National Education Goals Panel

National Education Goals Panel

Date: November 6, 1998
Creator: National Education Goals Panel
Description: The National Education Goals Panel (NEGP) is a unique bipartisan and intergovernmental body of federal and state officials created in July 1990 to assess and report state and national progress toward achieving the National Education Goals. Under the legislation, the Panel is charged with a variety of responsibilities to support systemwide reform, including: reporting on national and state progress toward the Goals over a 10-year period; working to establish a system of high academic standards and assessments; identifying actions for federal, state, and local governments to take; and building a nationwide, bipartisan consensus to achieve the Goals.
Contributing Partner: UNT Libraries Government Documents Department
The Individuals with Disabilities Education Act (IDEA): Interactions with Selected Provisions of the No Child Left Behind Act (NCLBA)

The Individuals with Disabilities Education Act (IDEA): Interactions with Selected Provisions of the No Child Left Behind Act (NCLBA)

Date: December 22, 2005
Creator: Apling, Richard N. & Jones, Nancy L.
Description: The Individuals with Disabilities Education Act (IDEA)1 and the No Child Left Behind Act (NCLBA)2 are two of the most significant federal statutes relating to education. Although both have the goal of improving education — IDEA for children with disabilities and NCLBA for all children — the two statutes take different approaches. IDEA focuses on the individual child, with an emphasis on developing an individualized education program (IEP) and specific services for children with disabilities, while NCLBA takes a more global view, with an emphasis on closing gaps in achievement test scores and raising the aggregate scores of all demographic groups of pupils to specific levels. The relationship of IDEA and NCLBA has become of increasing significance because of the recent reauthorization of IDEA and guidance and regulations from the U.S. Department of Education (ED) on NCLBA issues related to the education of children with disabilities. This report will provide a brief overview of IDEA and NCLBA, a discussion of the intersection of selected provisions of IDEA and NCLBA, and a discussion of ED regulations and guidance regarding IDEA and NCLBA. The report concludes with a discussion of possible issues related to the interaction of IDEA and NCLBA.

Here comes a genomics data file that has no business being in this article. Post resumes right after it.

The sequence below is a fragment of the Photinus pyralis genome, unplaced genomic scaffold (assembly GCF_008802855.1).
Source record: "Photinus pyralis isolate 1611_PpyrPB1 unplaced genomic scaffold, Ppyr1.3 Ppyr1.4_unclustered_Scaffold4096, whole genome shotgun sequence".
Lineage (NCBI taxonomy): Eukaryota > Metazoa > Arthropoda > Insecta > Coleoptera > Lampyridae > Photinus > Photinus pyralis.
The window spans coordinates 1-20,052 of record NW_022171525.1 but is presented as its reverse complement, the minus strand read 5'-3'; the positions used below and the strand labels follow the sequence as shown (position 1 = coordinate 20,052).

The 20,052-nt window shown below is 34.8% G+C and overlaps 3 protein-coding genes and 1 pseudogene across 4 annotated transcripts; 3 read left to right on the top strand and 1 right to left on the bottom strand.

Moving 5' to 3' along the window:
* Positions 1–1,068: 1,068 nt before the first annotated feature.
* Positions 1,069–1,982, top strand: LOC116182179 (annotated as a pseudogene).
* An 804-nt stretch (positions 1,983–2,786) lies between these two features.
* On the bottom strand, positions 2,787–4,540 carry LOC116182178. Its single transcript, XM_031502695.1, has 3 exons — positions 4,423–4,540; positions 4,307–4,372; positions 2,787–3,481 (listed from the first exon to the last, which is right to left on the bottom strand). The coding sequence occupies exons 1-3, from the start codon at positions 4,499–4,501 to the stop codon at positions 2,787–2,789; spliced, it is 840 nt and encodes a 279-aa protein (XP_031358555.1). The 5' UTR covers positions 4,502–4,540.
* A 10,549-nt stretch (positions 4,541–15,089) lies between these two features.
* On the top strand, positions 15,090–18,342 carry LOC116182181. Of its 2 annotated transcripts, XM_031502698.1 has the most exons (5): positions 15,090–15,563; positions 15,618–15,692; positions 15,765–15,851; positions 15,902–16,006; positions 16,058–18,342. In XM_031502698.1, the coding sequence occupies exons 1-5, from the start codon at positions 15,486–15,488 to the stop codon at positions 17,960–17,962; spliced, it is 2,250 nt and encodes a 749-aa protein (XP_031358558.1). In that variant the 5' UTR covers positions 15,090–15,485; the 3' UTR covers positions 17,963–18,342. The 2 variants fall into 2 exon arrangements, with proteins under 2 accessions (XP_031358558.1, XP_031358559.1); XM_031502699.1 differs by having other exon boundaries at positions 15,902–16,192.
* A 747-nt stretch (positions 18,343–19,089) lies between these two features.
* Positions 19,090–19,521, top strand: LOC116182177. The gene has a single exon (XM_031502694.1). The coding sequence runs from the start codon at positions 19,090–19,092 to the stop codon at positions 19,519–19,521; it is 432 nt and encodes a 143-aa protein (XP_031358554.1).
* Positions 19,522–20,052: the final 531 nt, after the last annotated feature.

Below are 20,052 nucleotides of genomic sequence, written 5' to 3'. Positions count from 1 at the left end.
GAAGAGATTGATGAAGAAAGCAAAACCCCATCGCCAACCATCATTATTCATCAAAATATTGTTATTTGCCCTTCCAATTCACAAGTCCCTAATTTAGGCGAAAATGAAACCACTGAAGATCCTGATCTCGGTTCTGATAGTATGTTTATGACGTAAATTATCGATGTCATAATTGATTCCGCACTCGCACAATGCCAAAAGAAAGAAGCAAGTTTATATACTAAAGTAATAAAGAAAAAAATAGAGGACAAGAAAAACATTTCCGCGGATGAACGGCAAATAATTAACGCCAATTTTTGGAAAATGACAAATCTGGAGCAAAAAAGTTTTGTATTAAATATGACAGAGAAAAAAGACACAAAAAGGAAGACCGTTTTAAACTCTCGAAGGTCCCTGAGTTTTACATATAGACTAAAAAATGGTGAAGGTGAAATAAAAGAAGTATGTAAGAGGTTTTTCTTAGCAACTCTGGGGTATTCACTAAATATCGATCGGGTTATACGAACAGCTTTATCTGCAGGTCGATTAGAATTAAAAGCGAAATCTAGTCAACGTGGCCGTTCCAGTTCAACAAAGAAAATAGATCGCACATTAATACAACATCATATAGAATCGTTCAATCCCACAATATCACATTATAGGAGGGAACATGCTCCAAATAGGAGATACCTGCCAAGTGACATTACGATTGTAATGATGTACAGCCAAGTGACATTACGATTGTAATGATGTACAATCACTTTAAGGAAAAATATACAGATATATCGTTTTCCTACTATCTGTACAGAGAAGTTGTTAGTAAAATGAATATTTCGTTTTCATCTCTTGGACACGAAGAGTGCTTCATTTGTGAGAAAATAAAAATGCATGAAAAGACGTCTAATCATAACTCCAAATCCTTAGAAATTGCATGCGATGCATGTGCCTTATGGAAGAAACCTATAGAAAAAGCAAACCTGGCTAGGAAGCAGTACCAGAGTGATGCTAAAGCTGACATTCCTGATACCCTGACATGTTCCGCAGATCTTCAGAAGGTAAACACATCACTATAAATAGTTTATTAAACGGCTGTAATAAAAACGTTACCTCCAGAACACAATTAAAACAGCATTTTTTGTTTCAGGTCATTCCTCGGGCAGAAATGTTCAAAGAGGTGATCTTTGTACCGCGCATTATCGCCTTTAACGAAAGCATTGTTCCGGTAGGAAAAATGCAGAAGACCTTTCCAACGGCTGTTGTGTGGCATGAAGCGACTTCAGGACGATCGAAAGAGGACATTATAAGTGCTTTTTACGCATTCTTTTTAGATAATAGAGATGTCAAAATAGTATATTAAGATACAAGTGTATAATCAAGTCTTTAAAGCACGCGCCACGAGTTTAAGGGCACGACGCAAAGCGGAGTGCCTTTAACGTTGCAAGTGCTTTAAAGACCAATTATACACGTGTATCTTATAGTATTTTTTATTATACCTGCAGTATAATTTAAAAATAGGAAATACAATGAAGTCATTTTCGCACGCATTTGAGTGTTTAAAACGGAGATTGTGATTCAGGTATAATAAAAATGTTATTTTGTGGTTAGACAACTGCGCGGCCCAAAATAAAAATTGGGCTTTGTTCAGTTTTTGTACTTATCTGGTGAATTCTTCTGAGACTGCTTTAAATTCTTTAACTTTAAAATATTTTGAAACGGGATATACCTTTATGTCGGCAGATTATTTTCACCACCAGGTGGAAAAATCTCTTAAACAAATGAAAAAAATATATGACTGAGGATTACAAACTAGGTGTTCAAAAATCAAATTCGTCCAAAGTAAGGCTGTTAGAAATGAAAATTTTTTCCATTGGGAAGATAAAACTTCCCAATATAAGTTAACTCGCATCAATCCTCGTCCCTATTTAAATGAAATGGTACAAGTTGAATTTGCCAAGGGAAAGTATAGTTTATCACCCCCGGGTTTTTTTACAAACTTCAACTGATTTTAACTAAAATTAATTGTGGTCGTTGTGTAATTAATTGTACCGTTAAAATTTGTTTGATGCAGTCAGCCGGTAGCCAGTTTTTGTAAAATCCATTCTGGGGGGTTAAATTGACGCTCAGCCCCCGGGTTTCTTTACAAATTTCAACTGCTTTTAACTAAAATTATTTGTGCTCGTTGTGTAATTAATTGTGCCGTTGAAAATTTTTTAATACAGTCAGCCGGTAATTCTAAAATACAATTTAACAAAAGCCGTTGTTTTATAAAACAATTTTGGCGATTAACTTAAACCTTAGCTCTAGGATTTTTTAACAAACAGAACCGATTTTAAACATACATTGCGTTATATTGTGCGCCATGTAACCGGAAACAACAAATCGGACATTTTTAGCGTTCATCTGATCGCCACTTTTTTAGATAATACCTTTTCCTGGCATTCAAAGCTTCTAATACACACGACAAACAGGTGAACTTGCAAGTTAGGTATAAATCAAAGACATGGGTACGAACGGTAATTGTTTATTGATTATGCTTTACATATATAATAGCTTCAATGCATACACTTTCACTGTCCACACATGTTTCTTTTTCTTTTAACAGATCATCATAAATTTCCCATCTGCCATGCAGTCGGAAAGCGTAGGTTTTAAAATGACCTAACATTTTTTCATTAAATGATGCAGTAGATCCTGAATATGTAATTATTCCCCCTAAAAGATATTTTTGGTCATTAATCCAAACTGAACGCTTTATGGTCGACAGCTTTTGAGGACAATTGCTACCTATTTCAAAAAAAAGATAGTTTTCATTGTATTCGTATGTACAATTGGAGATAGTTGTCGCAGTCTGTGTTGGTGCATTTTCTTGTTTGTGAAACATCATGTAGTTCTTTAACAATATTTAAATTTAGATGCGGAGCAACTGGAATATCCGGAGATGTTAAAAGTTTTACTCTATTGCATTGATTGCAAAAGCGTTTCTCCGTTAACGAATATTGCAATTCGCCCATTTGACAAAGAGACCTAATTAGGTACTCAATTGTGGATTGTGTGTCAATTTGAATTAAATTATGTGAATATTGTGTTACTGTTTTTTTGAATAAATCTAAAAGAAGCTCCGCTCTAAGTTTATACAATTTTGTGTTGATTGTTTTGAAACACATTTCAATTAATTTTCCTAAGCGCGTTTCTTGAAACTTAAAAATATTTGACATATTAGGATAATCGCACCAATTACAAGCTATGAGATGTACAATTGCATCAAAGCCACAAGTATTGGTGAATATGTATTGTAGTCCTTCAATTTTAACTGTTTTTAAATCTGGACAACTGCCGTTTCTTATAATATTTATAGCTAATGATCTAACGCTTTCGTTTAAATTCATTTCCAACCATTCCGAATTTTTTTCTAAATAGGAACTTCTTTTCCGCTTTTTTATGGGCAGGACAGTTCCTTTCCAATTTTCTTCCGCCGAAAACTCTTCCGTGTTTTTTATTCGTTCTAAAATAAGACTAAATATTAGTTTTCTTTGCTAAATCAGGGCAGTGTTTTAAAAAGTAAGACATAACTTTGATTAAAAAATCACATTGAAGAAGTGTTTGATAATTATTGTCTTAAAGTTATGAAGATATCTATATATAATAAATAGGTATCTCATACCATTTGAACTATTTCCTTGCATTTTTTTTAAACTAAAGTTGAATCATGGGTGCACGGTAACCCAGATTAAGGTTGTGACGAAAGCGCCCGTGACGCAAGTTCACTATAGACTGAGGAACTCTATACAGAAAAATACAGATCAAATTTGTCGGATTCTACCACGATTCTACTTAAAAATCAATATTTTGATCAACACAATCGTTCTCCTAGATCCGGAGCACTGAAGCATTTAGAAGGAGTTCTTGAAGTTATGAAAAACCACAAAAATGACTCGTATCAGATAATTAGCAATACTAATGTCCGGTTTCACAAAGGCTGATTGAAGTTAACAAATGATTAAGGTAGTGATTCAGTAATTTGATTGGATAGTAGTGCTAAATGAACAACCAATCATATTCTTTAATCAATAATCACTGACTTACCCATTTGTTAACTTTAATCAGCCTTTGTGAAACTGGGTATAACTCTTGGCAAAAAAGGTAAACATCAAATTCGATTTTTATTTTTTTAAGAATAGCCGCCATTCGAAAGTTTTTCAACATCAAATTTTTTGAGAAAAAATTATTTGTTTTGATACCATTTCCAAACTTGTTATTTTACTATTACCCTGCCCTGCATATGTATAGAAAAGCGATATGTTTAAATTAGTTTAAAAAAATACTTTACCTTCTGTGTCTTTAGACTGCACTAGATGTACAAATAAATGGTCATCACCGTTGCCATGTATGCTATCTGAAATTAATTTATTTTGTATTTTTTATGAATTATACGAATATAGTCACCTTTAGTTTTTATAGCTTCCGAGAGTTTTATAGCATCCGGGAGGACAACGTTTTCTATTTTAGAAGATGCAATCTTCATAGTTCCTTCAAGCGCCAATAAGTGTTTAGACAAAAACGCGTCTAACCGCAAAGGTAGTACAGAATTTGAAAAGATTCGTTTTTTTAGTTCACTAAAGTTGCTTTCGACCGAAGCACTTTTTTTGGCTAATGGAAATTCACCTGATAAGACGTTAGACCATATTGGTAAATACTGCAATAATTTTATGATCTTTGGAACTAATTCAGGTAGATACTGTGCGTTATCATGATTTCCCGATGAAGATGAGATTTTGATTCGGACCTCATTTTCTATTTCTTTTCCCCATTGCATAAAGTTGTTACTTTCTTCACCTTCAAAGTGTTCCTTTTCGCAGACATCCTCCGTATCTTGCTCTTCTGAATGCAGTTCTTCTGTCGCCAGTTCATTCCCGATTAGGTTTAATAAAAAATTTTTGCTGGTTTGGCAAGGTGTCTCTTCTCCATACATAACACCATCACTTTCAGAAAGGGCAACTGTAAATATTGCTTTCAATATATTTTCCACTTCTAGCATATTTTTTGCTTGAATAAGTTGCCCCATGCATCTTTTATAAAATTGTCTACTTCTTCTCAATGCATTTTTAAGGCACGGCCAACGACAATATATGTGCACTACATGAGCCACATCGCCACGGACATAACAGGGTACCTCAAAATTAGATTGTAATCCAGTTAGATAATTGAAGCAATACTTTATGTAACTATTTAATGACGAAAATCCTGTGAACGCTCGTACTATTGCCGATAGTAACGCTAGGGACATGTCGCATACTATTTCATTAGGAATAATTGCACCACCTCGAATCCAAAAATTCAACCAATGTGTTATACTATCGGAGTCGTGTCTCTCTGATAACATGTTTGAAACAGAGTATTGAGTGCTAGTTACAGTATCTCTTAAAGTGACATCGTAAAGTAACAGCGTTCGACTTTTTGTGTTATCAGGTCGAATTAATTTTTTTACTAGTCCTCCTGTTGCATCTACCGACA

Contributing Partner: UNT Libraries Government Documents Department
The Individuals with Disabilities Education Act (IDEA): Interactions with Selected Provisions of the No Child Left Behind Act (NCLBA)

The Individuals with Disabilities Education Act (IDEA): Interactions with Selected Provisions of the No Child Left Behind Act (NCLBA)

Date: December 22, 2005
Creator: Apling, Richard N. & Jones, Nancy Lee
Description: The Individuals with Disabilities Education Act (IDEA) and the No Child Left Behind Act (NCLBA) are two of the most significant federal statutes relating to education. Although both have the goal of improving education — IDEA for children with disabilities and NCLBA for all children — the two statutes take different approaches. IDEA focuses on the individual child, with an emphasis on developing an individualized education program (IEP) and specific services for children with disabilities, while NCLBA takes a more global view, with an emphasis on closing gaps in achievement test scores and raising the aggregate scores of all demographic groups of pupils to specific levels. The relationship of IDEA and NCLBA has become of increasing significance because of this recent reauthorization of IDEA and guidance and regulations from the U.S. Department of Education (ED) on NCLBA issues related to the education of children with disabilities. This report will provide a brief overview of IDEA and NCLBA, a discussion of the intersection of selected provisions of IDEA and NCLBA, and a discussion of ED regulations and guidance regarding IDEA and NCLBA. The report concludes with a discussion of possible issues related to the interaction of IDEA and NCLBA.
Contributing Partner: UNT Libraries Government Documents Department